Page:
NOAA is establishing a new Unmanned Systems Operations Program to support the rapidly expanding use of these systems across the agency. The new program will promote the safe, efficient and economical operation of unmanned systems (UxS) NOAA uses to collect high-quality environmental data for the agency’s science, products and services.
NOAA establishes Unmanned Systems Operations Program
“Unmanned airborne and maritime systems are transforming how we conduct earth science at NOAA,” said retired Navy Rear Adm. Timothy Gallaudet, Ph.D., deputy NOAA administrator. “Our new Unmanned Systems Operations Program will help us dramatically increase the application and use of these technologies in every NOAA mission area.”
UxS are sensor-equipped vehicles that operate autonomously or are remotely piloted. NOAA currently uses UxS for seafloor and habitat mapping, ocean exploration, marine mammal and fishery stock assessments, emergency response, and at-sea observations that improve forecasting of extreme events, such as harmful algal blooms and hypoxia.
While the use of UxS is not new to NOAA — agency scientists have been experimenting with and using unmanned systems for decades — the recent increase in the availability of highly capable UxS has brought a corresponding increase in their innovative use as a force multiplier for many NOAA programs. NOAA’s use of small unmanned aircraft for science missions has increased more than tenfold since 2012.
The Unmanned Systems Operations Program is being established within NOAA’s Office of Marine and Aviation Operations (OMAO), which operates, manages and maintains the agency’s fleet of ships and aircraft and oversees NOAA’s diving and small boat safety programs. Its services will include training, cybersecurity, acquisition and other expert support to ensure safe, cost-effective operations across the agency.
“With the creation of this new program, we will be better positioned to transition these technologies into operational platforms that will gather critical environmental data every American relies upon,” said Rear Adm. Michael J. Silah, director of the NOAA Commissioned Officer Corps and OMAO.
The new program will be housed at two locations. The NOAA Aircraft Operations Center in Lakeland, Florida, will continue to support the agency’s unmanned aircraft activities. A new facility being built by the Mississippi State Port Authority in partnership with the University of Southern Mississippi in Gulfport, Mississippi, will support unmanned maritime systems.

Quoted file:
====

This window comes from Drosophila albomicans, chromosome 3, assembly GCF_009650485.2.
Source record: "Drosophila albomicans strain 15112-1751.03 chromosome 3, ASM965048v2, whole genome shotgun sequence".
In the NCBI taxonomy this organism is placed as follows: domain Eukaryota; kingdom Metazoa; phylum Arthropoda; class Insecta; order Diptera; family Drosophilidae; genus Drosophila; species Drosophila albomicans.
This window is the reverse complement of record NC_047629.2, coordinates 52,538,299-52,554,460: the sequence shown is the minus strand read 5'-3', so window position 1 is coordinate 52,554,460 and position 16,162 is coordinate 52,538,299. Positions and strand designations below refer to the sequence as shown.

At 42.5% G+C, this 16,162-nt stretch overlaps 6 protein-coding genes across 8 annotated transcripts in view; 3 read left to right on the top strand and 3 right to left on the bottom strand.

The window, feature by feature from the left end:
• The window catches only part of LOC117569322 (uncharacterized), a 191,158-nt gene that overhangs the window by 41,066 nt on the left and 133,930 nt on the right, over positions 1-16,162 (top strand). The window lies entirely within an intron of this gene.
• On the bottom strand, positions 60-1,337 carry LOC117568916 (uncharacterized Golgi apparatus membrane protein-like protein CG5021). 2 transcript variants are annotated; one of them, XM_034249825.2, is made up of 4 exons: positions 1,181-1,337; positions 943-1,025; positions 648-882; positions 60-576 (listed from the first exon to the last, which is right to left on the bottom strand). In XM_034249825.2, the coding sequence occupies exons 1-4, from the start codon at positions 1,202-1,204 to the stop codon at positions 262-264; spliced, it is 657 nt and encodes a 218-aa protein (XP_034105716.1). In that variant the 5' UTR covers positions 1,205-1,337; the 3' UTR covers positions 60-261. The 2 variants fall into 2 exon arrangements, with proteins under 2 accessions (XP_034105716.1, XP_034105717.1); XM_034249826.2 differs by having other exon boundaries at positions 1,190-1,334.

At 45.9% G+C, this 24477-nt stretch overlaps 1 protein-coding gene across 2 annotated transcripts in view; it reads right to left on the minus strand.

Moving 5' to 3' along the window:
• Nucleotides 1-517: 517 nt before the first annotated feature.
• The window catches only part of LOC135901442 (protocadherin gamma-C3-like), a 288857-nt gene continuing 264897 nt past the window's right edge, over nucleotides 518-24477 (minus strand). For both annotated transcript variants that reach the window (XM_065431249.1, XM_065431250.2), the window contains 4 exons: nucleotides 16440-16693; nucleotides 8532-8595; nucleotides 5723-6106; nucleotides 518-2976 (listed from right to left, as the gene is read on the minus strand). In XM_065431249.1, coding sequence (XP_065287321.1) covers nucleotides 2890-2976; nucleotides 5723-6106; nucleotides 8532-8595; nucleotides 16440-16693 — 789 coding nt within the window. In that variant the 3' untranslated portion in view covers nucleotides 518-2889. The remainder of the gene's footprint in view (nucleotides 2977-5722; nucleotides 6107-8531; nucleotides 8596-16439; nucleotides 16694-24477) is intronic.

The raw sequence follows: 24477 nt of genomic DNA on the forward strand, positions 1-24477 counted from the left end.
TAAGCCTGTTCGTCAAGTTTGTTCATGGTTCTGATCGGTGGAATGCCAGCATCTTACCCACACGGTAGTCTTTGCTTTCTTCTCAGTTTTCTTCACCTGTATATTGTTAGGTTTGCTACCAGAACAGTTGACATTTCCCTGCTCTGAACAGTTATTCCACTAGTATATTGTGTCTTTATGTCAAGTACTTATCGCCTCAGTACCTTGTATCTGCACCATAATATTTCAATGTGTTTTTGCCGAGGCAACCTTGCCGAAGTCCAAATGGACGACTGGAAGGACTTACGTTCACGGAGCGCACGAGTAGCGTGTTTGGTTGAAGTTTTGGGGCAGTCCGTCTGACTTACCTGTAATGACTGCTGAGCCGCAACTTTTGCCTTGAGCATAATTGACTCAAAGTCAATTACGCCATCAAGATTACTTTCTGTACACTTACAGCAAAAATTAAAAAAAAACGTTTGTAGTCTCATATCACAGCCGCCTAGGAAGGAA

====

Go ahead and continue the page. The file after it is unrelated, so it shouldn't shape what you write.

NOAA received $12.7 million from Congress in Fiscal Year 2020 to improve and expand UxS operations across the agency, including the creation of the new program — a key goal of NOAA’s recently released Unmanned Systems Strategy. The program will also help meet the objectives of the Commercial Engagement Through Ocean Technology Act of 2018, which requires NOAA to coordinate research, assess and acquire unmanned marine systems with the U.S. Navy, other federal agencies, industry and academia.
NOAA is partnering with the Navy this year to evaluate new UxS technologies for ocean science applications through the Advanced Naval Technology Exercise (ANTX) program. Now in its fifth year, ANTX enables scientists and engineers to participate in the testing and assessment of experimental technologies that can support missions of both agencies. During the exercise, dozens of new systems are tested and demonstrated to help inform government and private sector investment decisions.
NOAA is also exploring the use of Artificial Intelligence in combination with UxS to collect and analyze large volumes of scientific data. NOAA recently released the NOAA Artificial Intelligence Strategy in conjunction with the Unmanned Systems Strategy.
Photo credit: NOAA
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